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RE: Wordnet TF

From: John McClure <jmcclure@hypergrove.com>
Date: Fri, 28 Oct 2005 15:39:12 -0700
To: "Jeremy Carroll" <jjc@hpl.hp.com>, <public-swbp-wg@w3.org>
Message-ID: <MGEEIEEKKOMOLNHJAHMKMEDDDPAA.jmcclure@hypergrove.com>

Hello,
Though WN is a deeply substantive resource, we ultimately determined that WN's
synsets were too informal to be a basis for a commercial ontology. At the same
time, Legal XHTML is designing its ontology based on WN entries. For instance,
events defined by LegalXHTML are classified as either endurant or perdurant
events (acts v activities) -- we look to WN for definitions of both acts and
activities and for hints about their relations and constraints.

Acts and activities fit into a larger economic model. An economy is composed of
sectors, sub-sectors, industry groups, industries, and firms. Firms are composed
of business processes, as required for the manufacture and delivery of goods and
services. Business processes are composed of activities, which are composed of
acts.

With this in mind, a careful design using WN terms bridges between the qualities
it defines (e.g., Endowable), past-participles it defines (e.g., Endowed), acts
that it defines (e.g., EndowmentAct) and processes that it defines (e.g.,
EndowmentActivity). This design ensures, for example, that whenever some
property of EndowmentAct is associated with an Endowable, then incidentally one
can determine that the Endowable is indeed Endowed. By distinguishing an
activity whose 'calendar' includes an EndowmentAct (in addition to other
activities and actions), from the specific act of Endowment, one can identify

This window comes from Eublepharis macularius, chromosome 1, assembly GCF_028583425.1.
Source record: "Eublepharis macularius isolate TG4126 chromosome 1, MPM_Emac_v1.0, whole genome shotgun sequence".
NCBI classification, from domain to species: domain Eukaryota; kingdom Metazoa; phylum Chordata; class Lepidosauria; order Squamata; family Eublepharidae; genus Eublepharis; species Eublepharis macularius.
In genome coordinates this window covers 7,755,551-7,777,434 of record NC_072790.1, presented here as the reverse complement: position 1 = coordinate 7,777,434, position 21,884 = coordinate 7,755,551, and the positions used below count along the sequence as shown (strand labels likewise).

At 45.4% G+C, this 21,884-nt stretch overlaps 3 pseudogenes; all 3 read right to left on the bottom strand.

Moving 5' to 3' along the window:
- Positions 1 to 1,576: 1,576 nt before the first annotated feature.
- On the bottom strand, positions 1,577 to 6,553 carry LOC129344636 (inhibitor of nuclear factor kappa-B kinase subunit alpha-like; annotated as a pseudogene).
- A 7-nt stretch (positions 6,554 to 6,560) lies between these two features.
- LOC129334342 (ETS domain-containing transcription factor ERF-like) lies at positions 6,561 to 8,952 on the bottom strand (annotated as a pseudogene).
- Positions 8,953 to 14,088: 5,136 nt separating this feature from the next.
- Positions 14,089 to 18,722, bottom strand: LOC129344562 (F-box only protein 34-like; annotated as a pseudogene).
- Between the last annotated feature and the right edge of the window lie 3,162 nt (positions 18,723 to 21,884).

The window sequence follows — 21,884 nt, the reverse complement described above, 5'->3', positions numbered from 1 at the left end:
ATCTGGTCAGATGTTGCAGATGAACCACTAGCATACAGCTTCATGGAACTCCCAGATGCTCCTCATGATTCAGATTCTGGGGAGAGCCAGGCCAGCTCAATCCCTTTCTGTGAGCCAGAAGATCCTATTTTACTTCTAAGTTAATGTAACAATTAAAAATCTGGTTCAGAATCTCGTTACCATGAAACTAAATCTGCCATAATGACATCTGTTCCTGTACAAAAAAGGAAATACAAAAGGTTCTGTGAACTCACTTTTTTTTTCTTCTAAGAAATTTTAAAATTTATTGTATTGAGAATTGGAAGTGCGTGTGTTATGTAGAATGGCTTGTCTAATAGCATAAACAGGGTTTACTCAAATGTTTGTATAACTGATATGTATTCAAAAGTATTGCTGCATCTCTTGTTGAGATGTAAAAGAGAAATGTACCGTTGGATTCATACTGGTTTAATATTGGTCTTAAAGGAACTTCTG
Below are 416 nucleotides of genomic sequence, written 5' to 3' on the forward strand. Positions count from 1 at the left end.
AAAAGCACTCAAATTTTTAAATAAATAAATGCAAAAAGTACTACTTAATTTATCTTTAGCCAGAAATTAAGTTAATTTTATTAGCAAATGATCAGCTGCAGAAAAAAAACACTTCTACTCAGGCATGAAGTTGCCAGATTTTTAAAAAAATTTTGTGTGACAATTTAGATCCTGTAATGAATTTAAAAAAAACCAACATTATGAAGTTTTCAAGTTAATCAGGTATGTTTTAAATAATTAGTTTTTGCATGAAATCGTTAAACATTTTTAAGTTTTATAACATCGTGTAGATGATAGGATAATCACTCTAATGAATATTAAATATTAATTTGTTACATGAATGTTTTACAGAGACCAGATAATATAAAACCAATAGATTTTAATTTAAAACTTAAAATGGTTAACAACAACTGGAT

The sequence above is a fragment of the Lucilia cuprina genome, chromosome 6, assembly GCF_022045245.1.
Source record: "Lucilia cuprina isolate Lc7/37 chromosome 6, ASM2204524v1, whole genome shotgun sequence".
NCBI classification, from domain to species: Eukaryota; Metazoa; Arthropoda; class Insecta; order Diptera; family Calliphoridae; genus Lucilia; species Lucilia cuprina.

those Endowables that may be Endowed from Endowables that are Endowed, and from
Endowables that are not Endowed. Further, it should be equally incidental that
all Endowed resources are, by definition, Endowable resources.

Unfortunately, WN includes neither economic models nor endurant and perdurant
meanings of its terms, critical problems that cannot be overcome by its
translation to OWL. In short, while Wordnet provides a comprehensive linguistic
view of its vocabulary terms, it is unsuitable for rigorous commercial
applications.

John McClure

>-----Original Message-----
>From: public-swbp-wg-request@w3.org
>[mailto:public-swbp-wg-request@w3.org]On Behalf Of Jeremy Carroll
>Sent: Thursday, October 20, 2005 9:27 AM
>To: public-swbp-wg@w3.org
>Subject: Wordnet TF
>
>
>
>
>After having expressed a personal lack of enthusiasm for the Wordnet
>Task Force at Monday's telecon, I have discussed this situation with
>colleagues.
>
>The task force has broadly the following jobs to do in phase 1:
>
>   1. define a mapping relating Wordnet and Owl and possibly SKOS
>   2. build consensus for that mapping amongst the several groups who
>have built their own
>   3. build support with the wordnet authors to adopt, distribute and
>maintain the mapping
>   4. possibly develop and deploy a service making Wordnet in RDF
>available on the web
>
>We believe that the Wordnet in RDF/Owl is important and would like to
>ensure that it is completed successfully, but we are aware that time for
>the WG is running out.  We suggest that we should take a realistic view
>of what can be accomplished within the lifetime of the WG.  Then two
>questions arise:
>
>   - is that a useful standalone contribution
>   - how do we get the work completed after SWBP shuts down
>
>
>
>A further point that came up in our discussion is some recent work at
>the Univ. of Chile, inspired by some of the early drafts of the Wordnet TF:
>
>http://www.dcc.uchile.cl/~agraves/wordnet/
>
>This is an additional group that figures under point 2 above.
>
>Jeremy
>
>[[Msg copied by bcc to agraves at dcc.uchile.cl to avoid adding to
>Alvaro's spam]]
>
>
>
Received on Friday, 28 October 2005 22:37:06 UTC

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